Mar 30 2012

Narrative arc: What the heck is it?

Have you ever had an agent, editor, or a reviewer say something like this about your novel?

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“This story has a weak (or non-existent) narrative arc.”
“While the characters are strong, the narrative arc did not maintain my interest.”
“The writing is solid, but the narrative arc is unclear and inconsistent.”

I have. And on many occasions, I’ve had to be the editor to say something along that line.

It’s easy to say that a story doesn’t have a strong narrative arc. It isn’t so easy to define and describe a narrative arc. It’s even harder to write a story with a strong narrative arc. I know how difficult it can be from my own experience as a writer.

Think of narrative arc as a bell curve. It starts at a point on the lower left hand side of a graph, rises in a curve to a peak, and then drops back down again. The standard narrative arc is often referred to in terms of the three-act play: a beginning, a middle, and an end.

Act one, the beginning, introduces the characters and sets the stage—the current situation. Then an inciting event sets the story into motion.

In act two, the main character must try to overcome the conflict presented by the inciting event. The character wants something, has a goal in mind. The conflict and tension of the story rise, and obstacles are thrown in the path of the character to prevent her from achieving her goal. The character faces these obstacles on her way to overcoming the conflict. The obstacles get bigger, more difficult, and the character may be on the verge of defeat or surrender. At this point, the character must make a critical decision or a moral choice that changes the direction of the story.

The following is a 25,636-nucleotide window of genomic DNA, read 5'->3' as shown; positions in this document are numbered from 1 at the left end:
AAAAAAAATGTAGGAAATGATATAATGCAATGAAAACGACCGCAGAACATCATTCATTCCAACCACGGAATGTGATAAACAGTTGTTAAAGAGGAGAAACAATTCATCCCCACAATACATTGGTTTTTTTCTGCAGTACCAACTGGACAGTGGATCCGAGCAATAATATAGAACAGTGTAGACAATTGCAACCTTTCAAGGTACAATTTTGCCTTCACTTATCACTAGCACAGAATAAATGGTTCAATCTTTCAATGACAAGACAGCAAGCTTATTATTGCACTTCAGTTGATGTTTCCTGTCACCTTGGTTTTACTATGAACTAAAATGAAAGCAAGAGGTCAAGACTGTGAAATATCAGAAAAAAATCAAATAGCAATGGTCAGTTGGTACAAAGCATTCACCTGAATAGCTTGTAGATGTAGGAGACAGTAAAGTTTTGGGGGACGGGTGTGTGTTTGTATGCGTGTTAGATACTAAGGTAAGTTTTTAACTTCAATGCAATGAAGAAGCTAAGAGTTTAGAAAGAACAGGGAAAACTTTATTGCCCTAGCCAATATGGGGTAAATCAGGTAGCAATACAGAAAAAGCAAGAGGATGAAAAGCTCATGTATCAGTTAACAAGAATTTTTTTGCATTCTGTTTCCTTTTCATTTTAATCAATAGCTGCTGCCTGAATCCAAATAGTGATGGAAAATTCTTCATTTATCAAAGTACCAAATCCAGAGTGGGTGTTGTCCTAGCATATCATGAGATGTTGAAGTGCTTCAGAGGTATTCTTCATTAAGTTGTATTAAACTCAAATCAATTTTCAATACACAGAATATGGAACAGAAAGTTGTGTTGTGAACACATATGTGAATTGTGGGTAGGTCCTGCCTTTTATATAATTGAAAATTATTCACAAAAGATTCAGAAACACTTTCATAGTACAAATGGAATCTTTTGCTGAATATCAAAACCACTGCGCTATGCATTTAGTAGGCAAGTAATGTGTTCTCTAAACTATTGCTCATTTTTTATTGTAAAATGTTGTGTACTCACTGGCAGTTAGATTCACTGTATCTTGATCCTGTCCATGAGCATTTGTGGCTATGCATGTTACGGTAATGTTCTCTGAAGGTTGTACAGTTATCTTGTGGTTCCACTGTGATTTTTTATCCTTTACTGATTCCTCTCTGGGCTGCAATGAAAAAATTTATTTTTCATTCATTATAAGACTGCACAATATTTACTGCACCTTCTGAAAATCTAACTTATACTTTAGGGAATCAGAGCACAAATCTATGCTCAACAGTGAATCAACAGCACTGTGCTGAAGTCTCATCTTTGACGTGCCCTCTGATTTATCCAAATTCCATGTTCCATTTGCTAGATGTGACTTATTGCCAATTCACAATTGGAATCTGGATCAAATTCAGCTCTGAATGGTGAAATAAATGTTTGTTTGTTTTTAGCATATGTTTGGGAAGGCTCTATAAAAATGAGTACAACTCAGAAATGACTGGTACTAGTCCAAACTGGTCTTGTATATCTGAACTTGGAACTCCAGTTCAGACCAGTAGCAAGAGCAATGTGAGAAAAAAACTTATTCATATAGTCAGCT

That decision leads to act three and results in two things: the climax to the story (the peak of the curve), and the character is profoundly changed in some way. The character finds the strength within and a method to overcome the conflict. The story questions are resolved and the character has changed from the person she was at the beginning of the story. Or, the character is defeated, fails to accomplish the goal, dies, or some other tragic ending, but even then, the character has changed is some way, for the better or worse.

A slightly more complex outline is the eight-point narrative arc, described by Nigel Watts in his book, Write a Novel and Get It Published. Merging these eight points with the three-act play formula would look something like this:

ACT ONE